In winter, we share our mill stream with a small water bird in frilly knickers - a little grebe or dabchick (tachybaptus ruficollis) - a grèbe castagneux. It was in its winter uniform of shades of grey, but still with a fluffy white behind. The fishing technique of this smallest of the grebes in fast flowing water seems to be to allow itself to be carried by the current from one promising spot to another, under the water much of the time. We watched it from the bedroom window as it caught a fish about 5cm long (a couple of inches in old money). This tiddler seemed to give the bird a little trouble to work it round to a head-first orientation for ease of swallowing. The grebe was last seen departing under the bridge, backwards and bobbing like a cork. No wonder we never get any work done!
Only three cranes on 1st December. Tim says they were trying to get into V formation with a great deal of debate about who was to be leader.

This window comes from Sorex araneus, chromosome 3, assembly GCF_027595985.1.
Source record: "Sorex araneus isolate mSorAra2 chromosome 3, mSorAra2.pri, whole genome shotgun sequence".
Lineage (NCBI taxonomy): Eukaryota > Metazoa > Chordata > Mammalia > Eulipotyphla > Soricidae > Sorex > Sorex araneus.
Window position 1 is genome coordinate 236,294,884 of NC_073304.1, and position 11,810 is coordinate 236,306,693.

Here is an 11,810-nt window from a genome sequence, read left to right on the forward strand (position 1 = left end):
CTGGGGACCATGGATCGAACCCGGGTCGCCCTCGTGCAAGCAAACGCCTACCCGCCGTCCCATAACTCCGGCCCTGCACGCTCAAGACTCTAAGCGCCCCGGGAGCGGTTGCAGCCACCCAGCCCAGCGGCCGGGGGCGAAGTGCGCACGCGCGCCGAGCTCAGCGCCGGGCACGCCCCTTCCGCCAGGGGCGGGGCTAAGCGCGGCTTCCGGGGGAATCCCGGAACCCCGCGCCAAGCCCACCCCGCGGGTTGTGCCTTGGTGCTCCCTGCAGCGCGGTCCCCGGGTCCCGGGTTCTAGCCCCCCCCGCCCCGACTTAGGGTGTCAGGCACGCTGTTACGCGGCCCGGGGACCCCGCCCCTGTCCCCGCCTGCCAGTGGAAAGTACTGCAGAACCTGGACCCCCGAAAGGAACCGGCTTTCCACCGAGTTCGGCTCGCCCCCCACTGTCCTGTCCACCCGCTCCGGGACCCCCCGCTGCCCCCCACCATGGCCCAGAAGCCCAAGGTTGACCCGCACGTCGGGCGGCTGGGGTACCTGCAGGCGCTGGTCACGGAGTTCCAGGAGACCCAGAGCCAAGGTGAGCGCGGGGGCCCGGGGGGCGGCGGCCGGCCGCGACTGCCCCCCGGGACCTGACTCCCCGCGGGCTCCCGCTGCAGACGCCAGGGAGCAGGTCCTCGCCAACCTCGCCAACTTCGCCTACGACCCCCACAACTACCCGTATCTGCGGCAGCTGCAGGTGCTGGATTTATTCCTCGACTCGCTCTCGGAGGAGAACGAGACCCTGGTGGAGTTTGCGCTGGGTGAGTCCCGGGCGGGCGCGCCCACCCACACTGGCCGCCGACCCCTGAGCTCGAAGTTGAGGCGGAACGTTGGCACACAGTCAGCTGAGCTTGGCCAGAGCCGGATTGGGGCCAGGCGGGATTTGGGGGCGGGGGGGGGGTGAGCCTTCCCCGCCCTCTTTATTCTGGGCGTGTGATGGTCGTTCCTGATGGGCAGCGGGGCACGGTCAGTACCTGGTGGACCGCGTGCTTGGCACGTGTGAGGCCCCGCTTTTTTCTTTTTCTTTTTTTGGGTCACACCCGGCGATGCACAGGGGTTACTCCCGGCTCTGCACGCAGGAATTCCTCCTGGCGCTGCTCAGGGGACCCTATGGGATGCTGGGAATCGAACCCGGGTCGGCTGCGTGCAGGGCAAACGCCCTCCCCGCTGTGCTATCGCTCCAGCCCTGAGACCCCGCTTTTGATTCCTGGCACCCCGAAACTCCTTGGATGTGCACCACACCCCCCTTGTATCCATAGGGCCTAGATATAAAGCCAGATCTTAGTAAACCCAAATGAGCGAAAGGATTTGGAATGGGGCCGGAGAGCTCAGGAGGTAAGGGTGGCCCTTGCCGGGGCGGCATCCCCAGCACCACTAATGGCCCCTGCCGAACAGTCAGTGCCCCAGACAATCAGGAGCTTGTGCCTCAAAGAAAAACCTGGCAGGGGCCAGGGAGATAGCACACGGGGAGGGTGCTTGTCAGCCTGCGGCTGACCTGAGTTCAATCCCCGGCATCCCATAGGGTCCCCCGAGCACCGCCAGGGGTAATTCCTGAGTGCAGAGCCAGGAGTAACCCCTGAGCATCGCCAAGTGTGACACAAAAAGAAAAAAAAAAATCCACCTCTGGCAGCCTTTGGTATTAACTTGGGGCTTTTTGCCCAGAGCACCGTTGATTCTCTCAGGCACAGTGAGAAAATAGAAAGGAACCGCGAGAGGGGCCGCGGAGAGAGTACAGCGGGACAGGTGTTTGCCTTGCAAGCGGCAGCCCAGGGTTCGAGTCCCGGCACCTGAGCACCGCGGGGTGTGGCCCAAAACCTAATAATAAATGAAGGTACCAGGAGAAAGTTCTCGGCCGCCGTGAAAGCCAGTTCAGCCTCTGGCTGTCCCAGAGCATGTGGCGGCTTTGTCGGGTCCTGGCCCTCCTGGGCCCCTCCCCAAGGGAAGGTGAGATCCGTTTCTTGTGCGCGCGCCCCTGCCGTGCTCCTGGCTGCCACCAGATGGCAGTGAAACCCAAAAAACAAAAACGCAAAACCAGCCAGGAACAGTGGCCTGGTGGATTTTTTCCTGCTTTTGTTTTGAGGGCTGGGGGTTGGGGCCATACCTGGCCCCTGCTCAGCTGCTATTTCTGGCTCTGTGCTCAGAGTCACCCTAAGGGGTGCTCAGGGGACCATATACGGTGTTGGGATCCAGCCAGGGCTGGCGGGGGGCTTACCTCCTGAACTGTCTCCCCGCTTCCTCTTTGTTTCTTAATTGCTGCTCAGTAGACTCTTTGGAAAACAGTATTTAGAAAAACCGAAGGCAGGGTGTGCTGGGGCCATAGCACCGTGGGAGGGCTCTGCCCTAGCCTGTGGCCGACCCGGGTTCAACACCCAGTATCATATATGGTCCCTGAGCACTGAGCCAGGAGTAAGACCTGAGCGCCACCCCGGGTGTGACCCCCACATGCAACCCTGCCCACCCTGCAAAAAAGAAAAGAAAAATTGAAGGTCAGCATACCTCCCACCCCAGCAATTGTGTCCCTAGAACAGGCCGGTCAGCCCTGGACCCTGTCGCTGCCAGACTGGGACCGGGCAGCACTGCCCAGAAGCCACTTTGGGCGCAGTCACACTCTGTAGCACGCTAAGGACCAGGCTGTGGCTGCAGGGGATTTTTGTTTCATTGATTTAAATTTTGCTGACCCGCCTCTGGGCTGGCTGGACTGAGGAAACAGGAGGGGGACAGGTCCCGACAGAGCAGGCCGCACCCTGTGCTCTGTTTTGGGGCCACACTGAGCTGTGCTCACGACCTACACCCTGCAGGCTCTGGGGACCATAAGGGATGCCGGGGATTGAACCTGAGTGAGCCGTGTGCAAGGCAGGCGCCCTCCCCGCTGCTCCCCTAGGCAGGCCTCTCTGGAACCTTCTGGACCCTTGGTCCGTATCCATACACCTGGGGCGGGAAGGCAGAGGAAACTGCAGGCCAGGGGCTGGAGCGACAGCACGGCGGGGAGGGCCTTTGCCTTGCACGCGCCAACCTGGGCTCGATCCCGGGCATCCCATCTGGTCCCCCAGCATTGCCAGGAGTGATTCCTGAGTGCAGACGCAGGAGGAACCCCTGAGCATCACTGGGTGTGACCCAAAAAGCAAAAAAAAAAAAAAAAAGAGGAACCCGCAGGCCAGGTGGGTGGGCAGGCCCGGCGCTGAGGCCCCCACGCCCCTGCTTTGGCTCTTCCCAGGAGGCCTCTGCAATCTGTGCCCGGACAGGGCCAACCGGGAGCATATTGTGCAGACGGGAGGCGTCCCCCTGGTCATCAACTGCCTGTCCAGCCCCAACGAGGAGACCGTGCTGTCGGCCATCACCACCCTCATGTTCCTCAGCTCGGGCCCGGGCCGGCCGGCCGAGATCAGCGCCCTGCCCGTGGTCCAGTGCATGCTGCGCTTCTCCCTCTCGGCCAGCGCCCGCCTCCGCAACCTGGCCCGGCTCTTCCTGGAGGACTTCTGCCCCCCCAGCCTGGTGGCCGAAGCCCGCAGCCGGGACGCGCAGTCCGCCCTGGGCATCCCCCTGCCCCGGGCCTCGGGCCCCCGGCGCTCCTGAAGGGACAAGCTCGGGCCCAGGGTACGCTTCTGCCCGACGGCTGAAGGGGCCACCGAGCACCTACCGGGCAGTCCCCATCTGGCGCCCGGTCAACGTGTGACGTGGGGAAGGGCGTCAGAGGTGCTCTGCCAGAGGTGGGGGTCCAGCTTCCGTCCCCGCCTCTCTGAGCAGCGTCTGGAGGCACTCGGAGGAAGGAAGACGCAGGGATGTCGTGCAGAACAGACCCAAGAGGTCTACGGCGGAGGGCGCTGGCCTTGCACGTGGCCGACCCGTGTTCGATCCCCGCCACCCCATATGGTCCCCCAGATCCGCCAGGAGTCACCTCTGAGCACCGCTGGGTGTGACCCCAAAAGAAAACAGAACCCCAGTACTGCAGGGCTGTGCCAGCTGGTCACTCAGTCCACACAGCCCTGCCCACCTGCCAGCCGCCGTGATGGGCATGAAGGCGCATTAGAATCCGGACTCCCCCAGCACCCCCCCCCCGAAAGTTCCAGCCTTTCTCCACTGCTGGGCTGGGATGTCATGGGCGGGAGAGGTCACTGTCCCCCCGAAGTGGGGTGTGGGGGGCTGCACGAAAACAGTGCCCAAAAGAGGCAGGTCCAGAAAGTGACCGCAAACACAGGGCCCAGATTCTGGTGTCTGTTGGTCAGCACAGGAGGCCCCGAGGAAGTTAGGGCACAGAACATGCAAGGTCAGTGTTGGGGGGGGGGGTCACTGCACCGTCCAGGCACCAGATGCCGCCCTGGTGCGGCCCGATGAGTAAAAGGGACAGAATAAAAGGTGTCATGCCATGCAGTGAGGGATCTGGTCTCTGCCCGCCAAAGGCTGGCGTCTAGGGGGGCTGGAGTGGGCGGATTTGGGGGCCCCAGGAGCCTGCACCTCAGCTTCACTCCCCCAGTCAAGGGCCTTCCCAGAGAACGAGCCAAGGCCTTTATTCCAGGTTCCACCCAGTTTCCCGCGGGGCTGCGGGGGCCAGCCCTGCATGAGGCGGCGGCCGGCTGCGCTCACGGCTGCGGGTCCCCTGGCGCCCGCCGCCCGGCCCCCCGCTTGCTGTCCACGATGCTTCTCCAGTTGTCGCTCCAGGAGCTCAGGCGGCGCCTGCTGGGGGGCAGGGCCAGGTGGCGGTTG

I filled the seed feeder that hangs in the cherry tree yesterday, to find it completely empty today. It normally lasts a little longer than that! There was a fair bit on the ground. Several possible explanations spring to mind. Firstly, we've had some rather interesting winds that caused tiny snowdrifts inside the barn. In Leeds, an enterprising wood pigeon used to stand under the feeder (which hung from a handrail) and bash it with its head to knock seed onto the ground for it to pick up - can't do that here! Most likely is the habit of the great tits - of which there are at least eight - of slinging aside anything that isn't a sunflower seed, so that they feed in a little rain of millet, corn, maize etc. The great tits and blue tits had to feed on the ground along with the robin, dunnock, chaffinches and siskins. The goldfinches preferred the teazles on the other side of the millstream. I refilled the feeder - let's see how long this one lasts!
Monday is Queens Day: 19 Bertrada of Laon - Bertrada of Laon was born some time between 710 and 727, and as was common with French royalty managed to gain an unflattering epiphet: Bertha Broadfoot (...